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Tina Arth reviews Bag&Baggage's holiday production, 'Bell, Book, and Candle,' taking audiences back to 1950s New York.

COURTESY PHOTO: BAG&BAGGAGE PRODUCTIONS - Bag&Baggage actors Norman Wilson, Jessi Walters and Kymberli Colbourne perform in 'Bell, Book and Candle,' directed by Scott Palmer. While I was busily counting my blessings on Thanksgiving, last month, one of the things I was thankful for was the exceptional diversity of this year's holiday-season theatrical offerings. A shining — no, sparkling — example of this is Bag&Baggage's delightful "Bell, Book and Candle," John Van Druten's 1950 play, later made into a classic 1958 movie and part of the inspiration for the TV series "Bewitched."

B&B's 2018-19 theme is "Love. Thrill. Magic. Wonder. Change." and director Scott Palmer's production hits every note.

Like so much good theater, the show can be enjoyed on several levels. The most superficial take is great fun, a witty comic romp with an eccentric social circle in 1950s Greenwich Village. The tale unfolds as a family of campy, over-the-top witches (Gillian, warlock brother Nick, and Aunt Queenie) encounter two outsiders: one a conventional, mainstream romantic lead (Shep Henderson) and the other an author (Sidney Reditch) who is exploring witch subculture for his next book.

Gillian is ferociously attracted to Shep, and originally essays to seduce him without the use of witchcraft, but eventually casts a fast-acting spell. Shep is hooked.

Gillian is furious when she learns that Nick has been revealing the secrets of witchcraft to Sidney, and she casts a spell that will prevent his book's publication. Aunt Queenie, having come to witchcraft later in life, has no appropriate peer group and no clue about how to blend in with the regular humans around her.

Naturally, things go awry. First, the romantic spell is strong enough that Gillian also succumbs — catastrophic for a witch, since falling in love means that she loses her supernatural powers. Neither Nick nor Aunt Queenie knows how to react to the now human Gillian, and neither is eager to lose a beloved sister/niece to conventional society.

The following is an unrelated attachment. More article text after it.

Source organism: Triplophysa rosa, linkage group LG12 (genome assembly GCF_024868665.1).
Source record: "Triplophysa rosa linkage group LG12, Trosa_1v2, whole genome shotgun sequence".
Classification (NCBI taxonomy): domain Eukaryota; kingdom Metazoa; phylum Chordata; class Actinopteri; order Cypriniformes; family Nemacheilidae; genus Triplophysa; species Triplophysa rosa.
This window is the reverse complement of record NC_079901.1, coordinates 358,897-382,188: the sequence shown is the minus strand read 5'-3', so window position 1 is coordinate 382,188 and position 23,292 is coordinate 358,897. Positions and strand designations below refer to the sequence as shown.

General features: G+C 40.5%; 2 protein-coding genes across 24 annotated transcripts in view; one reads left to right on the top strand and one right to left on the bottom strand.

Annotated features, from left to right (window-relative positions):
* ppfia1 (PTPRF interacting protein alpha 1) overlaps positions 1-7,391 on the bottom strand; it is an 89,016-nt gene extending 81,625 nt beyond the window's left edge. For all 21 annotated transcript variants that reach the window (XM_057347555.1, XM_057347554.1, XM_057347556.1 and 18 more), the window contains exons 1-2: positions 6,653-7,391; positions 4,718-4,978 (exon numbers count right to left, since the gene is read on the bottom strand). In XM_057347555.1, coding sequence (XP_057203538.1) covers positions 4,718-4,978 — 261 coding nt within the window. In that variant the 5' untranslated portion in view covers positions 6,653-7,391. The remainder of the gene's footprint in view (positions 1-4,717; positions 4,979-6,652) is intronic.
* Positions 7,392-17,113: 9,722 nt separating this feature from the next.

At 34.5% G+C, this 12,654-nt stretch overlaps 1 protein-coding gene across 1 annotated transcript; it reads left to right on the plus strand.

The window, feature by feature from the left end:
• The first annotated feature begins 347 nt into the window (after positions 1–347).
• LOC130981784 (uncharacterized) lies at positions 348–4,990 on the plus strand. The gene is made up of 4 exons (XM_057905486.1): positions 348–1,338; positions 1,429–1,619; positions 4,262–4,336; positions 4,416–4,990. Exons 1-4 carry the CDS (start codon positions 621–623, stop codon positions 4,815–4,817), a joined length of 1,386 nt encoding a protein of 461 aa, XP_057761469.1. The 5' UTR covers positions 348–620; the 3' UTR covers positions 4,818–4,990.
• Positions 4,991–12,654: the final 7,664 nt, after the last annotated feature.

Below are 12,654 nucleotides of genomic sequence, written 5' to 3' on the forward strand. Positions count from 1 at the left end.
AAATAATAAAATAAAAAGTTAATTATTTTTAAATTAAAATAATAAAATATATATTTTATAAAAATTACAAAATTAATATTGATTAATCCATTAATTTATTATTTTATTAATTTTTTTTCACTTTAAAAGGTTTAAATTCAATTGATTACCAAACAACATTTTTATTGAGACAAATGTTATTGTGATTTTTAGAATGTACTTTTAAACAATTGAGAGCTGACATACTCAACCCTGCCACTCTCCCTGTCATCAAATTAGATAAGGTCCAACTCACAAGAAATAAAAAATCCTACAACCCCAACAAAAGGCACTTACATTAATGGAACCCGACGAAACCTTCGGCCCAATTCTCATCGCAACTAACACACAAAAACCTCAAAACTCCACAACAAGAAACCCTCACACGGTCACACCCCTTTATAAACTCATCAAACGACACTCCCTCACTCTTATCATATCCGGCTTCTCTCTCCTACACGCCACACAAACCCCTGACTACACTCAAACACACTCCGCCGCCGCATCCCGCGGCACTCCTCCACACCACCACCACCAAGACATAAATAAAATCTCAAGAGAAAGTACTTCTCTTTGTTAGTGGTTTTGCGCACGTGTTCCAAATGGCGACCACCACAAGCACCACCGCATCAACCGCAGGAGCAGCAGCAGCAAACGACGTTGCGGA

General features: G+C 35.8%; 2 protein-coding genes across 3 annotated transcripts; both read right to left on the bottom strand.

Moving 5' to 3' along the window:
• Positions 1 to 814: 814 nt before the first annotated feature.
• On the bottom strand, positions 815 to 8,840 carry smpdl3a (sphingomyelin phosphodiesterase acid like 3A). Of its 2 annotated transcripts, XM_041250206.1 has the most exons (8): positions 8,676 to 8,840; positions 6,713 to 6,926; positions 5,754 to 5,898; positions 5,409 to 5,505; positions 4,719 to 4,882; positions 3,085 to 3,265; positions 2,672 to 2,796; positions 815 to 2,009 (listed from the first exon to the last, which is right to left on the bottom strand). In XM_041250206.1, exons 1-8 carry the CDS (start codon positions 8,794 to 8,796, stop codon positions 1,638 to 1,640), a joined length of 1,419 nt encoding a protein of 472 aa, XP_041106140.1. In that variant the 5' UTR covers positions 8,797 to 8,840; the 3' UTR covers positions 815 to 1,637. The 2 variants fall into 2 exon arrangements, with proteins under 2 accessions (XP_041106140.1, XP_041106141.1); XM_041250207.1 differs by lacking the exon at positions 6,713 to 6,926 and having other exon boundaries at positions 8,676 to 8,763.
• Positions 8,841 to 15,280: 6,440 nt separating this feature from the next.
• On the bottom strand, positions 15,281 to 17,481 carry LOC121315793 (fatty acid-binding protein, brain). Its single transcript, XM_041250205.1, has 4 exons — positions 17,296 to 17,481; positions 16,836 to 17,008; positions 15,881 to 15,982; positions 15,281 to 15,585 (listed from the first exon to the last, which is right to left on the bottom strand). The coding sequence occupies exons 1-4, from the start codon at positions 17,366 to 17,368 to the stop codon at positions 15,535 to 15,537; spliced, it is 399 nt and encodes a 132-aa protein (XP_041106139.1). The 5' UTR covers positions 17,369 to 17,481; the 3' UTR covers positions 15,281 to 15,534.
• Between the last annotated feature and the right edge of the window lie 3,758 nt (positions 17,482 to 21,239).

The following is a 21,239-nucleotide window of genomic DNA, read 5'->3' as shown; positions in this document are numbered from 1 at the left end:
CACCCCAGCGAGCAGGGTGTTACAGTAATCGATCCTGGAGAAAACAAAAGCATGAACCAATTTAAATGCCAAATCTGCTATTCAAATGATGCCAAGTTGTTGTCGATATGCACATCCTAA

In the meantime, Shep storms off when he learns that he was originally ensnared by witchcraft, and tries (but fails) to return to his former fiancé. As in any good rom-com, ultimately he and Gillian reunite and things work out reasonably well for Nick and Queenie.

Viewed through a more analytical lens, "Bell, Book and Candle" uses its frothy exterior to deliver a thought-provoking exploration of the dilemmas faced by members of a forbidden subculture faced with the choice of concealing their true selves or being rejected and scorned by the dominant majority.

The title is a dead giveaway, as it refers explicitly to excommunication rituals rooted in the Dark Ages, historically the most powerful weapon against those who will not or cannot conform to social norms of the day. From this angle, Van Druten's play becomes a thinly veiled protest against the repression of nonconformists. My recommendation? Watch the play as pure entertainment, enjoy every wry and witty moment, but set aside some time later to ponder potential deeper themes. It's a bit like gett-

ing two plays for the price of one!

While all five cast members give strong performances, the show really belongs to the three witches. Jessi Walters is brilliant as sly, seductive Gillian, her transition to heartbroken human stunning (yes, those are real tears!), and she wields those huge eyes and fabulous legs like a forties femme fatale. Kymberli Colbourne's "Aunt Queen" is utterly fabulous , with glimpses of Aunt Clara from "Bewitched" but more seductive, less befuddled. Speaking of "Bewitched," there's Norman Wilson as warlock Nick , who brings frequent touches of Paul Lynde's "Uncle Arthur," but with a crisper delivery, boyish enthusiasm, absolute self-confidence and remarkable swagger. He handles the other two men as adroitly as he handles his dashing cape, combining great timing, physical comedy, and an utterly cheerful snarkiness.

The magic comes alive through the creativity of the production team, in particular, Jim Ricks-White's lighting and Lawrence Siulagi's projection design. Melissa Heller's sometimes eye-popping costumes could stand alone to define each character. One look at Nick's spectacular plaid suit next to Shep's relatively restrained pin stripes tells us everything we need to know.

After the endless barrage of carols, Santa, and elves it's a real treat to settle in for some real holiday magic, and Scott Palmer's Christmas offering is a present you owe yourself.

One final recommendation: While you're there, give your mouth a little thrill with one

of the ginger cookies at the bar!

Bag&Baggage's "Bell, Book and Candle" is playing at The Vault, 350 E. Main St., in Hillsboro, through Dec. 23, with 7:30 p.m. performances Thursday, Friday, and Saturday and 2:00 p.m. Sunday matinees.


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